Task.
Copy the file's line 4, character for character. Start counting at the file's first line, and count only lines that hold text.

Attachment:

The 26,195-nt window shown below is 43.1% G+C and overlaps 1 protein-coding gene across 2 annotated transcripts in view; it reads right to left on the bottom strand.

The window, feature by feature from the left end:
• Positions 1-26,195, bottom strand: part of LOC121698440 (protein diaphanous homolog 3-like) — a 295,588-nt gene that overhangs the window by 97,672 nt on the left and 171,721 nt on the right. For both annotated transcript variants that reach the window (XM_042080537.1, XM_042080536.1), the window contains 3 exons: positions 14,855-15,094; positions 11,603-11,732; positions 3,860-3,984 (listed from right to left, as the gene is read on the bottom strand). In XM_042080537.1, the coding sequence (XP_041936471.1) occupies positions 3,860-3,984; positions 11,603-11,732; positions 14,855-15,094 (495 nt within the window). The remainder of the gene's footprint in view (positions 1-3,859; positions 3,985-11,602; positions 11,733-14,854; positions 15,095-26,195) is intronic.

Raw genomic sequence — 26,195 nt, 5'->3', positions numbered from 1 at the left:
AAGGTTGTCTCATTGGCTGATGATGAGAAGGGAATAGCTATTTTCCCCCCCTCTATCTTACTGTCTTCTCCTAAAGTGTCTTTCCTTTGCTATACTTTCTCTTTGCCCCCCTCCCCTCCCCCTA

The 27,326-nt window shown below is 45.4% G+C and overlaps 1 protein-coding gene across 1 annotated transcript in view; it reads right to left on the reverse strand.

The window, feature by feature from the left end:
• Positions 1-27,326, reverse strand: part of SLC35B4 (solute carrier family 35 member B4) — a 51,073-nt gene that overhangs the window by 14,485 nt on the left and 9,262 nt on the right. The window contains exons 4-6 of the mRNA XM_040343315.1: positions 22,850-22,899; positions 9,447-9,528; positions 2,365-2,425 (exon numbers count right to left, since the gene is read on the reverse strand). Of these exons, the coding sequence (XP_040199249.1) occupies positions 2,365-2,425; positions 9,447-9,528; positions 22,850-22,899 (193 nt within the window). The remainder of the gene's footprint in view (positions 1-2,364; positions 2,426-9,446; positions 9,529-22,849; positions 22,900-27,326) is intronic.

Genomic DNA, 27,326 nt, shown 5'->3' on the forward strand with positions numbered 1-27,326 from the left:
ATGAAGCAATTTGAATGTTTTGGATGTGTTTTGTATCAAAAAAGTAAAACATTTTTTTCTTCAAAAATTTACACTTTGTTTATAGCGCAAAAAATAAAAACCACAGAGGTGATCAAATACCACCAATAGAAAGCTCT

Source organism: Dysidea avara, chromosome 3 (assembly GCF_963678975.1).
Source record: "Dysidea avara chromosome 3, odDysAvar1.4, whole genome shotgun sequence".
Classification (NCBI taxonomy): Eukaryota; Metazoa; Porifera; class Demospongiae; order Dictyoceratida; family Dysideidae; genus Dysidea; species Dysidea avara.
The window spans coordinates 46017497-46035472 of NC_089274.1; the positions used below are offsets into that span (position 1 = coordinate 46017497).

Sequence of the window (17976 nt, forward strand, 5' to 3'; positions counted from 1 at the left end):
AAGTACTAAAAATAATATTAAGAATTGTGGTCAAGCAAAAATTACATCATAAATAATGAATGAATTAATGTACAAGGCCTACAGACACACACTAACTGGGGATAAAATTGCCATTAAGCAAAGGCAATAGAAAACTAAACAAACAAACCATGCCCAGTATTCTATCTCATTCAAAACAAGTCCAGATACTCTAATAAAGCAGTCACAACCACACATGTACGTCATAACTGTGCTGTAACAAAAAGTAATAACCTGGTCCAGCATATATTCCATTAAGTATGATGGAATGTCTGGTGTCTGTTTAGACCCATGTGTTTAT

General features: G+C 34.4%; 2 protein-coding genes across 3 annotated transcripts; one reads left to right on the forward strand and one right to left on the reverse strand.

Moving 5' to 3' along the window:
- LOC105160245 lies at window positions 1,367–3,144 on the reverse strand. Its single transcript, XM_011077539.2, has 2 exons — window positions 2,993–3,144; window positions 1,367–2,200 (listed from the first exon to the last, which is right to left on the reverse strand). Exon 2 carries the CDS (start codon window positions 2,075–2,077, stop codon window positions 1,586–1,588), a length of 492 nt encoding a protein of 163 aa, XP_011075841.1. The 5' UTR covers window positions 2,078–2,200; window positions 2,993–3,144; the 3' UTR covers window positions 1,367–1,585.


Raw genomic sequence — 26,195 nt, 5'->3', positions numbered from 1 at the left: